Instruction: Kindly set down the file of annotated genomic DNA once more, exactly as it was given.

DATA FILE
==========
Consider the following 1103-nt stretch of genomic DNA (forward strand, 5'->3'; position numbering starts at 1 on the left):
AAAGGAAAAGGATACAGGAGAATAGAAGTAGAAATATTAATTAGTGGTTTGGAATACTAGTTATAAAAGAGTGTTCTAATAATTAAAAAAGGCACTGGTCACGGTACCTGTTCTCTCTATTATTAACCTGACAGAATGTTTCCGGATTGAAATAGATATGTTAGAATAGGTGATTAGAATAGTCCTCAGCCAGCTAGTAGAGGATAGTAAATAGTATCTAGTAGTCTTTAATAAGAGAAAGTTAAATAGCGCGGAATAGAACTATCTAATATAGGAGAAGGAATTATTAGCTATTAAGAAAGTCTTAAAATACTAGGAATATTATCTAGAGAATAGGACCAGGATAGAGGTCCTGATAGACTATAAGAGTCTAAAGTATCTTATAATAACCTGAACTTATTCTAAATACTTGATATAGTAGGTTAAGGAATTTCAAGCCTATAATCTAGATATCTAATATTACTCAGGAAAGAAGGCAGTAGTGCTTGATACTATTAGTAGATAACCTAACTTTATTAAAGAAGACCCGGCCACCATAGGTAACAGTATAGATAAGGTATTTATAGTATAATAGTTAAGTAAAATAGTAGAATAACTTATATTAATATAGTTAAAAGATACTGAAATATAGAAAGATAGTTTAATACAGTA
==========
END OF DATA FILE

Consider the following 1103-nt stretch of genomic DNA (forward strand, 5'->3'; position numbering starts at 1 on the left):
AAAGGAAAAGGATACAGGAGAATAGAAGTAGAAATATTAATTAGTGGTTTGGAATACTAGTTATAAAAGAGTGTTCTAATAATTAAAAAAGGCACTGGTCACGGTACCTGTTCTCTCTATTATTAACCTGACAGAATGTTTCCGGATTGAAATAGATATGTTAGAATAGGTGATTAGAATAGTCCTCAGCCAGCTAGTAGAGGATAGTAAATAGTATCTAGTAGTCTTTAATAAGAGAAAGTTAAATAGCGCGGAATAGAACTATCTAATATAGGAGAAGGAATTATTAGCTATTAAGAAAGTCTTAAAATACTAGGAATATTATCTAGAGAATAGGACCAGGATAGAGGTCCTGATAGACTATAAGAGTCTAAAGTATCTTATAATAACCTGAACTTATTCTAAATACTTGATATAGTAGGTTAAGGAATTTCAAGCCTATAATCTAGATATCTAATATTACTCAGGAAAGAAGGCAGTAGTGCTTGATACTATTAGTAGATAACCTAACTTTATTAAAGAAGACCCGGCCACCATAGGTAACAGTATAGATAAGGTATTTATAGTATAATAGTTAAGTAAAATAGTAGAATAACTTATATTAATATAGTTAAAAGATACTGAAATATAGAAAGATAGTTTAATACAGTA